By Bill Simmons
Page 2 columnist
The real reason for today's column: I wanted to post a sampling of the 1500-plus Red Sox-related e-mails that poured into my ESPN account this weekend. But before turning it over to the readers, here are some rambling, semi-coherent leftover thoughts from Thursday night: Over the past three days, I spent an inordinate amount of time wondering why Grady didn't take Pedro out (I know, I know, hard to believe). Well, after six innings, Pedro had thrown 79 pitches. In the seventh inning, which he barely escaped, Pedro was up to 99. And he wasted another 16 with the Johnson and Jeter at-bats, which culminated in Jeter's drive over Nixon's head.
"Nice job, Pedro. I'm going to turn the ballgame over to our bullpen now."
At that point, he was up to 115 pitches. Pedro started 29 games this season ... you know how many times he threw more than 115 pitches? Five. According to Peter Gammons, opponents batted .370 against him after he hit that 100-pitch mark this season. He had also thrown 328 pitches in his past three starts. And he was pitching in the most important non-World Series game of all time, on the road, in a stadium where fans were yelling terrible things at him from the moment he started warming up, a game where 115 pitches probably felt like 140.
Knowing all of this, and knowing that his bullpen had been unbelievable in the postseason, Grady left him in because Pedro professed that he wanted to stay in the game. Well, what else was he going to say? If he says "Yes, take me out of the game," and Embree and Timlin blow the lead, then Pedro gets skewered by the local press. That's why you have managers -- you hire them to make decisions like that one. And that's why Joe Torre is Joe Torre, and that's why Grady Little is Grady Little.
Speaking of Grady, after he was barbecued by the press on Friday, there's been a reversal this weekend, as some media guys are defending him now -- a classic sportswriting ploy, where you argue the opposite point of view no matter how stupid and ignorant it is. (Then again, you could be Peter Gammons, who somehow managed to defend and criticize Grady in the same column -- only the Guru could pull that off.) Anyway, there's no defense. Grady blew the game. End of story. It's not an argument.
I give you this: It's one thing to second-guess a manager. For instance, if Giambi went 0-for-4 in the 7-spot and the Yankees lost, Joe Torre would have been battered for pushing the panic button and rattling his most expensive hitter. But Giambi slammed two home runs -- although a non-concussed Johnny Damon probably would have hauled in the second one (these are the things I will think about all winter) -- and Torre looks like a genius. Which he probably is, even if he's the same guy who managed the Mets to a below-500 record when I was a kid.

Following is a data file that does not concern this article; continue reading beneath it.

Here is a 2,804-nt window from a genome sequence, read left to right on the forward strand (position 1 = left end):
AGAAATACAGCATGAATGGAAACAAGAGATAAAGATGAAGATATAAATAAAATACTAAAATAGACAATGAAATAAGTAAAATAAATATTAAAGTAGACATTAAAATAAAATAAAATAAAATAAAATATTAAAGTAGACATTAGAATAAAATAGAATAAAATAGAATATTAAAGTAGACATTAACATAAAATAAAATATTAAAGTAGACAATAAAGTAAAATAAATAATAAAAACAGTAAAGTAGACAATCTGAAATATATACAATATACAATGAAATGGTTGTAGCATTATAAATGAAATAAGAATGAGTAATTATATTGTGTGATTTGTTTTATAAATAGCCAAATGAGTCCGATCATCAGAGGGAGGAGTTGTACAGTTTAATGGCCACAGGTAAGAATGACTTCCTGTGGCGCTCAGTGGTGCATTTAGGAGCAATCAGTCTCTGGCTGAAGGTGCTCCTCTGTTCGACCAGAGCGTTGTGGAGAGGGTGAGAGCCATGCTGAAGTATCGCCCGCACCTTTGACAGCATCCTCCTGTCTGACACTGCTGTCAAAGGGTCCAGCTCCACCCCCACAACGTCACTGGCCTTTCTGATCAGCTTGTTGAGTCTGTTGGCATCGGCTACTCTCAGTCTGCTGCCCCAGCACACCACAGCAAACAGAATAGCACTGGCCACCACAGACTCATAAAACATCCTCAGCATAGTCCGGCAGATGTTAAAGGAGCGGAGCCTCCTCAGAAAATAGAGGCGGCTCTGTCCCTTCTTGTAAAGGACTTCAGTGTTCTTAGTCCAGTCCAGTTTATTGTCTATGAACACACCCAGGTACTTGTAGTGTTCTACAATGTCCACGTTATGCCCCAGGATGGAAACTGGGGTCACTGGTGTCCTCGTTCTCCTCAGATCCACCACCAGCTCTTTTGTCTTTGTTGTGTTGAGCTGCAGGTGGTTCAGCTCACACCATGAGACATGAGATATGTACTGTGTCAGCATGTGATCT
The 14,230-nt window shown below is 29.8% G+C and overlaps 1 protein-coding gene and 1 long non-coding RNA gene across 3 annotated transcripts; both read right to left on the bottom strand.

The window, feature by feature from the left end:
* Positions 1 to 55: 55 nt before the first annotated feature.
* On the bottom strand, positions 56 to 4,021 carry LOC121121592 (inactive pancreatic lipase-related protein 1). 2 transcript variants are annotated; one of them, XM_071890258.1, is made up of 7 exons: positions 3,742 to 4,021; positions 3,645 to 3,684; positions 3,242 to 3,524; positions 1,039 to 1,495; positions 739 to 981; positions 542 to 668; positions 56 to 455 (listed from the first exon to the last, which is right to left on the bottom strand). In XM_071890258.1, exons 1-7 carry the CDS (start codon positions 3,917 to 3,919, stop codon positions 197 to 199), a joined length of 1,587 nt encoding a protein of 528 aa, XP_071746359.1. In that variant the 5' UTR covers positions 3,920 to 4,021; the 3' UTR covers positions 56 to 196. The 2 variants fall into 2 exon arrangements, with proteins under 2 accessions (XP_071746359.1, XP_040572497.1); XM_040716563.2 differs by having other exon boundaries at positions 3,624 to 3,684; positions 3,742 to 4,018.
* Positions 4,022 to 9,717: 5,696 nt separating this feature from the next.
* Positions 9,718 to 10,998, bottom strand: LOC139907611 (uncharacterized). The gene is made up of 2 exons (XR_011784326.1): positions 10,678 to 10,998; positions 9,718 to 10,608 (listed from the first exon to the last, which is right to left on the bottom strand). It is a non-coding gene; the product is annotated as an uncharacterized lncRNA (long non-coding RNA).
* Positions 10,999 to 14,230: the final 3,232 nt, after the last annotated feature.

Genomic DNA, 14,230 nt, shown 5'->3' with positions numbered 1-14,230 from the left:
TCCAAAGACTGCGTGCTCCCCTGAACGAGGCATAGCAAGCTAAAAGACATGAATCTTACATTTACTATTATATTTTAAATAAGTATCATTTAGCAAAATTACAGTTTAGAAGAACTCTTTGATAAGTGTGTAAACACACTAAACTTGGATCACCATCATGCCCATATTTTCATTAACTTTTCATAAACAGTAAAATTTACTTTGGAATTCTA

With Grady, there were no second-guesses -- especially with the "Leaving Pedro in to pitch to Matsui" move, which I questioned at the time and turned bright-red as soon as Grady ran back towards the dugout (and yes, there are witnesses).
As I wrote many times in this space, Grady was one of those rare managers who made you scream at the TV, "My God, what the (bleep) are you doing???" at the precise time he's making a move (or sometimes, not making a move). Let the record show that he did the same thing with Pedro that he did with Burkett in the Oakland series (Game 4). He was in over his head. The ultimate Grady moment happened in the eighth inning of Game 7, when lefty Embree was pitching to switch-hitting Enrique Wilson (tie game, guy on second, two outs), and Grady brought in Mike Timlin, so Torre countered with Ruben Sierra ... so poor Grady had to walk Sierra, meaning he had a righty pitching against lefty Karim Garcia with two runners on instead of one. Unbelievable!
Joe Torre didn't hesitate to yank Roger Clemens early in Game 7.
Sure, it worked out -- like many of Grady's brainfarts -- but have you ever seen a manager turn an Enrique Wilson at-bat into an advantage for the other team? I know he deserves credit for keeping a headstrong clubhouse in check for most of the season, and I know the players liked him, but come on. Even the coach for South Bend High in "Hoosiers" wasn't this clueless. Best of luck and good riddance.Move of the game: Joe Torre yanking Clemens after nine outs. And you know why he did it? Because his FATHER IS THE DISTRICT ATTORNEY!!!!! No, seriously ... he did it because he wanted to win the game. He wasn't concerned about hurting Clemens' feelings, or worrying that Clemens' final major-league start was going into the boards as a Level One Gag Job ... he just wanted to save the game while it was still winnable. And that's why he's Joe Torre. And that's why Grady Little is Grady Little. My favorite highlight of the last few days: Wells and Clemens pouring champagne on Babe Ruth's statue. Clemens should have been back in the locker room hugging everyone for saving his fat hick traitor ass. No, I'm not bitter.
One of my friends from home described Friday's scene like this: "I have never seen anything like it. Everyone is in a catatonic trance -- like a massive funeral ceremony that won't end. You can't imagine what its like. NO WORK being done today in the city of Boston. Even the lady at my Dunkin' Donuts seemed upset and her name doesn't contain any vowels." Lost in the Grady-Pedro fallout was Mariano Rivera's remarkable performance: Three innings and 50 pitches in the most dire conditions. Forget about Rivera being the greatest closer ever ... shouldn't we start considering him among the most clutch players of all time?